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Wendy Parker #1-8 (July 1953 – July 1954).

Morris Weiss (August 11, 1915 - May 18, 2014) was an American comic book and comic strip artist and writer. Active from the 1930s through the mid-1970s, he created the teen-comedy character Margie for Timely Comics, the 1940s predecessor of Marvel Comics, and was the final cartoonist on the comic strip Mickey Finn. He also worked as a writer or illustrator on numerous other strips, including Joe Palooka.Wendy Parker #1

Morris Weiss was born in 1915 Philadelphia, Pennsylvania and grew up in New York City, New York and studied sign-painting as a vocational elective in high school. He broke into the comics field in 1934 with brief stints as the letterer for the comic strip Minute Movies by Ed Wheelan, and as an assistant on the Joe Jinks comic strip; in the early 1940s United Features Syndicate hired him to draw Jinks. Between 1934 and 1936 he lettered for Harold Knerr on the comic strip The Katzenjammer Kids. At the same time he also worked as an "opaquer" for Fleischer Studios. In 1940 Weiss created the syndicated comic strip It Never Fails, but asked to be released from his contract the following year, explaining later "I never was a good gag man....I can come up with a gag here and there, but not on a steady basis." That same year he attended the Art Students League of New York in order to study figure drawing with George Bridgman; future fellow cartoonists in the same class were Bob Lubbers and Stan Drake.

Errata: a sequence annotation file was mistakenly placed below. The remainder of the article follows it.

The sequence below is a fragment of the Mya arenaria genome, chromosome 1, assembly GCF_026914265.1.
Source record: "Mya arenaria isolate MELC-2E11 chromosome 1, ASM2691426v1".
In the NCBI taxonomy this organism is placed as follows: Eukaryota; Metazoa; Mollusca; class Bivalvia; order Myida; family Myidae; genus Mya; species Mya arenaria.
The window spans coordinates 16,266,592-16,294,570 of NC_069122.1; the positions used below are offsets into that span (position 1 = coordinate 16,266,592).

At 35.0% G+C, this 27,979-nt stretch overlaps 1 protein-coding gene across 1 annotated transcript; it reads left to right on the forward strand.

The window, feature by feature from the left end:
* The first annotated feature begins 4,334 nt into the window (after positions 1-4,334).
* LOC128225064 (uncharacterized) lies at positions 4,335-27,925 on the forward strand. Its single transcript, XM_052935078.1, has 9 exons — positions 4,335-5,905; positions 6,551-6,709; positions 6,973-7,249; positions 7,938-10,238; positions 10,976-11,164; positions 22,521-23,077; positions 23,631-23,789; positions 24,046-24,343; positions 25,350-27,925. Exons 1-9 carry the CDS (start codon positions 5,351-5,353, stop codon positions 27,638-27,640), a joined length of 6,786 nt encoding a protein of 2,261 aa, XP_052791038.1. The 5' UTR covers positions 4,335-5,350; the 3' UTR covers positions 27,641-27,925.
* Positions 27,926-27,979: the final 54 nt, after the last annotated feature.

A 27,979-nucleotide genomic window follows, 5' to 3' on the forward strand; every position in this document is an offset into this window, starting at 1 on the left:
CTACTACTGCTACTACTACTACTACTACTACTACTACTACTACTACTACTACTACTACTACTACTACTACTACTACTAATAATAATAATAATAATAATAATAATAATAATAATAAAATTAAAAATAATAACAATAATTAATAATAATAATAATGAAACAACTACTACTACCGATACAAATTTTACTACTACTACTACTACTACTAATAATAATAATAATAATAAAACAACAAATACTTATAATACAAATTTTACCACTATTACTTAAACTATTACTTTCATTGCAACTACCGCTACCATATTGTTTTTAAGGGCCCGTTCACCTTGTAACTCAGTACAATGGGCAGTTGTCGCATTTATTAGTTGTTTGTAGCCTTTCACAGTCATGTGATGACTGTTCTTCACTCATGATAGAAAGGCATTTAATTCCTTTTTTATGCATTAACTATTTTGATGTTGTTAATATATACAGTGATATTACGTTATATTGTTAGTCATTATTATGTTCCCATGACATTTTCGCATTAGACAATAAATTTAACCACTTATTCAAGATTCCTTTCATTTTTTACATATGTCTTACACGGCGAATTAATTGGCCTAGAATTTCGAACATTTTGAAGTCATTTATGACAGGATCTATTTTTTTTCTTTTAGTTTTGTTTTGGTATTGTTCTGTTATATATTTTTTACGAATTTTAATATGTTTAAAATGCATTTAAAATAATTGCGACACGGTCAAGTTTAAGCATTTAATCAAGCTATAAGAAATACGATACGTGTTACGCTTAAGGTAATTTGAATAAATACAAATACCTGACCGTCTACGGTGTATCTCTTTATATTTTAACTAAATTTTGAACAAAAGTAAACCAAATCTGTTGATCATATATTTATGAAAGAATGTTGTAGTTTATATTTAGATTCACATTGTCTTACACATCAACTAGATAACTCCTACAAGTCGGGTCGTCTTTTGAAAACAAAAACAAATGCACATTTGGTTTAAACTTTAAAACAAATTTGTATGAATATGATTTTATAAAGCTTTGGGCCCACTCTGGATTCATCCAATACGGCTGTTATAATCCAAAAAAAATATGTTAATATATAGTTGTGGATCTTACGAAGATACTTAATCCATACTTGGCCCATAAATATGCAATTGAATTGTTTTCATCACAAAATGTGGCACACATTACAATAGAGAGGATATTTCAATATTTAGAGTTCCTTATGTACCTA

Weiss was the inker and assistant on cartoonist Lank Leonard's Mickey Finn from 1936 to 1943, and again from 1960 on. He took over the strip following Leonard's retirement in 1968, continuing through the final Sunday strip on December 21, 1975, and the daily strip's finale on July 31, 1976.

Morris WeissFollowing his first stint with Mickey Finn, Weiss transitioned to comic books. His earliest known credit there as penciler and inker of the six-page feature "Boxie Weaver" in Holyoke Publications' Blue Beetle #28-30 (Dec. 1943 - Feb. 1944) and Sparkling Stars #9 (Feb. 1945), the last of which he signed with the pseudonym Ink Higgins. Other early Weiss features for Holyoke include "Private Plopp" and "Petey and Pop". While in the army in 1944 and 1945, Weiss was the staff artist for the camp newspaper at Fort Eustis in Newport News, Virginia, where he wrote and drew the comic panel M.P. Muffit.

In 1946, he did his first known work for Timely Comics, the 1940s forerunner of Marvel Comics, writing and drawing the title character's stories in the career gal humor comic Tessie the Typist: "...Stan Lee looked at my samples and said he needed someone to draw teenage features. He gave me a Tessie the Typist script. I brought the job in and Stan said, "No, this is too straight". He wanted the characters exaggerated more and showed me what he wanted. I went back, did it over, and Stan said, "You gave me exactly what I wanted", and we hit it off. Stan was wonderful to me. I thought Stan was the greatest guy to work for, if you were able to give him what he wanted. I always dealt directly with Stan. He offered me a staff job right away, which I turned down."